The good Samaritan effects of the immune system on stem cells was also demonstrated in another elegant study published in Cell by Chen et al.11 Although examining the regeneration of hair follicles in response to patterned hair plucking, it was found that plucking hair at different densities leads to a regeneration of up to five times more neighboring, unplucked resting hairs. The authors further found that, in this process, TNFα produced by recruited macrophages could activate hair follicle stem cells and facilitate hair regeneration.11 In this scenario, plucking hairs at a certain high density led to the apoptosis of hair follicle keratinocytes. These apoptotic cells produced high levels of chemokines and inflammatory cytokines, including CCL2, IL-1β and TNFα, resulting in an accumulation of M1 macrophages. Subsequently, the augmented production of TNFα by macrophages resulted in the activation of hair follicle stem cells. Ablation of macrophage function by chemical inhibition or genetic deletion verified that macrophage activity was essential for hair regeneration. These TNFα-secreting macrophages were found to accumulate around the distressed hair follicle and later migrate to healthy hair follicles, resulting in an augmented hair follicle regeneration. Although further investigation remains, this study revealed that macrophages can stimulate hair follicle stem cells directly and promote the regeneration of hair follicles, another demonstration that inflammation is necessary to achieve the regeneration potential of tissue stem cells. Interestingly, such plucking-induced hair follicle regeneration was dependent on the magnitude and extent of skin injury, an example of quorum sensing. Thus, the strength of inflammation invoked by the injury dictates the behavior of stem cells.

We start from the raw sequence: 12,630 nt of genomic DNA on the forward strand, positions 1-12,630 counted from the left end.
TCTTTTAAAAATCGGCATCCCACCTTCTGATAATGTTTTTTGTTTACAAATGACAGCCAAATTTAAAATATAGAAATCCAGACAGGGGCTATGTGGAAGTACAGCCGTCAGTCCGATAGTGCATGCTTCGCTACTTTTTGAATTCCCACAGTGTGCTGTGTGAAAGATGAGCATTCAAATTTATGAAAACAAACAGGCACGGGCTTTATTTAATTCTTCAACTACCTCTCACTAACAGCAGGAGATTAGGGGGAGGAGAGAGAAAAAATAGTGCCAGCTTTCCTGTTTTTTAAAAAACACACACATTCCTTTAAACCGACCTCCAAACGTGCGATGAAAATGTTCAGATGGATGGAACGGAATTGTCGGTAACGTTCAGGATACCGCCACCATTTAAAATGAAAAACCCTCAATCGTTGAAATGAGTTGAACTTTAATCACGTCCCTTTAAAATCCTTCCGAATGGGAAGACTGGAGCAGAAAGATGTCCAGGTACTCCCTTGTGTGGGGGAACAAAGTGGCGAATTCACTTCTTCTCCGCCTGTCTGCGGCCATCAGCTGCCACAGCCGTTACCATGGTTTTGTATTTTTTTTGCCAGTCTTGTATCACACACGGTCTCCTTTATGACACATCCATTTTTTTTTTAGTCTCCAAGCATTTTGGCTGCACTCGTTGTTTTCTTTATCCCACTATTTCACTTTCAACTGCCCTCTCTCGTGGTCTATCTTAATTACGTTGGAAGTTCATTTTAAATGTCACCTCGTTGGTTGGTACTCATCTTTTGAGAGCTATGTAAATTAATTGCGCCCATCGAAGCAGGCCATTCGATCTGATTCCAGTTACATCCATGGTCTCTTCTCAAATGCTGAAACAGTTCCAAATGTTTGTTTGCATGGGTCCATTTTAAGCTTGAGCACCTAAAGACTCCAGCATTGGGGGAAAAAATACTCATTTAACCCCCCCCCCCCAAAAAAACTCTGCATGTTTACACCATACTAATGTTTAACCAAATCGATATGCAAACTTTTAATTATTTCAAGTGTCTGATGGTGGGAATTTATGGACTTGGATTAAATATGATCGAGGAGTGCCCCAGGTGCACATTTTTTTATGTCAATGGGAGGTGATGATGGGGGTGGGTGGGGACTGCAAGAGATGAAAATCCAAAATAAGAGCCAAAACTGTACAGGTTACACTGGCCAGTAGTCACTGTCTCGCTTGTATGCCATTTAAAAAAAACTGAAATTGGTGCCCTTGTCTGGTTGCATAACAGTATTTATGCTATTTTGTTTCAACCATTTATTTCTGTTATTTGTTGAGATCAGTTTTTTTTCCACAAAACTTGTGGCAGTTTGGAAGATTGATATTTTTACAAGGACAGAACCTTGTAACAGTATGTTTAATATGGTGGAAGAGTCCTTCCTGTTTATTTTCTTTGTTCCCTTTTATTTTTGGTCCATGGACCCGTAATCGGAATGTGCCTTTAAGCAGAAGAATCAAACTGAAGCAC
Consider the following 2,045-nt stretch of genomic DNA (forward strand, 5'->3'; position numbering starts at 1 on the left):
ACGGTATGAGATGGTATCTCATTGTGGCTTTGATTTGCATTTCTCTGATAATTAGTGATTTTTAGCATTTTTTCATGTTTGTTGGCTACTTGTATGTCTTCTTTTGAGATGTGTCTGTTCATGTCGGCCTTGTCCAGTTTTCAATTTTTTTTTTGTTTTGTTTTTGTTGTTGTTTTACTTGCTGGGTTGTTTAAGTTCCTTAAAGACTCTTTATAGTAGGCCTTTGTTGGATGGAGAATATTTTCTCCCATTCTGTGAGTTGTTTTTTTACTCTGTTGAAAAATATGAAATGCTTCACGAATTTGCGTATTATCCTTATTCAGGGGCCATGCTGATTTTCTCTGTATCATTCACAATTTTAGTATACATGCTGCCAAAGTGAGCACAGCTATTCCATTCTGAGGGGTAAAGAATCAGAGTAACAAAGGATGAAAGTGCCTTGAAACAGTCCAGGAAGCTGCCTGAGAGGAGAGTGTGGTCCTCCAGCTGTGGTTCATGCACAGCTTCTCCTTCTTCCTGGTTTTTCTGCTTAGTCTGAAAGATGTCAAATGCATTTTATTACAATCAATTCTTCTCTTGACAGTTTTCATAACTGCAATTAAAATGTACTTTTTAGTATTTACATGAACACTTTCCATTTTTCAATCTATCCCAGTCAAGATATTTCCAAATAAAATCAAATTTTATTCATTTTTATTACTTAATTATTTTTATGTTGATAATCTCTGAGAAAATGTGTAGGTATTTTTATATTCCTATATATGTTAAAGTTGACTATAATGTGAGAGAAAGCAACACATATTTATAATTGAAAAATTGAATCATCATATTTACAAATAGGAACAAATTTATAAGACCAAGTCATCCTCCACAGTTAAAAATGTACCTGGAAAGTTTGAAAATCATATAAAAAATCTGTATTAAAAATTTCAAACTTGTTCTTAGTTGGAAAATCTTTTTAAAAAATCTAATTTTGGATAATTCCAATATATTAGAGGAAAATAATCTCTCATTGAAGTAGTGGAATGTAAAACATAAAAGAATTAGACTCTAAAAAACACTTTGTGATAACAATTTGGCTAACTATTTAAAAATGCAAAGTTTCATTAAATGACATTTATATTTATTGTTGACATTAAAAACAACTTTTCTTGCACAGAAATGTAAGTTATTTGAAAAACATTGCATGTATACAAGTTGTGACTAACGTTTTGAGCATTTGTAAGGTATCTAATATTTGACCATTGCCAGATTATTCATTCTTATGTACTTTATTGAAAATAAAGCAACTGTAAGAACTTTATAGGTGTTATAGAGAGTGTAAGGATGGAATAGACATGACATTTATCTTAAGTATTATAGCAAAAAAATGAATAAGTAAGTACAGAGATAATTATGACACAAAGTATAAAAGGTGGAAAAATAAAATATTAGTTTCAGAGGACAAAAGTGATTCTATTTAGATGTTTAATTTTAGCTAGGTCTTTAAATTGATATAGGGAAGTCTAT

Over the several years, studies using different experimental systems have repeatedly confirmed that various kinds of immune cells, including macrophages, T cells and mast cells, actively participate in the tissue repair or regeneration process.12 The two studies described above provide direct support for the importance of the cross-talk between inflammation and stem cells in directing the fate and behavior of stem cells during tissue regeneration. Further investigations in the newly emerging field of stem cell immunology (Figure 1) should greatly improve our understanding of the effects of immune cells and their inflammatory factors, which fluctuate considerably in the microenvironment of a tissue lesion, on the proliferation, activation and immunoregulatory capacity of stem cells. It is anticipated that, in the foreseeable future, details about the interaction between stem cells and immune responses, and their collective actions during tissue repair, will accelerate the development of novel strategies of regenerative medicine.
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The authors declare no conflict of interest.
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Shi, Y., Cao, J. & Wang, Y. Rethinking regeneration: empowerment of stem cells by inflammation. Cell Death Differ 22, 1891–1892 (2015). https://doi.org/10.1038/cdd.2015.127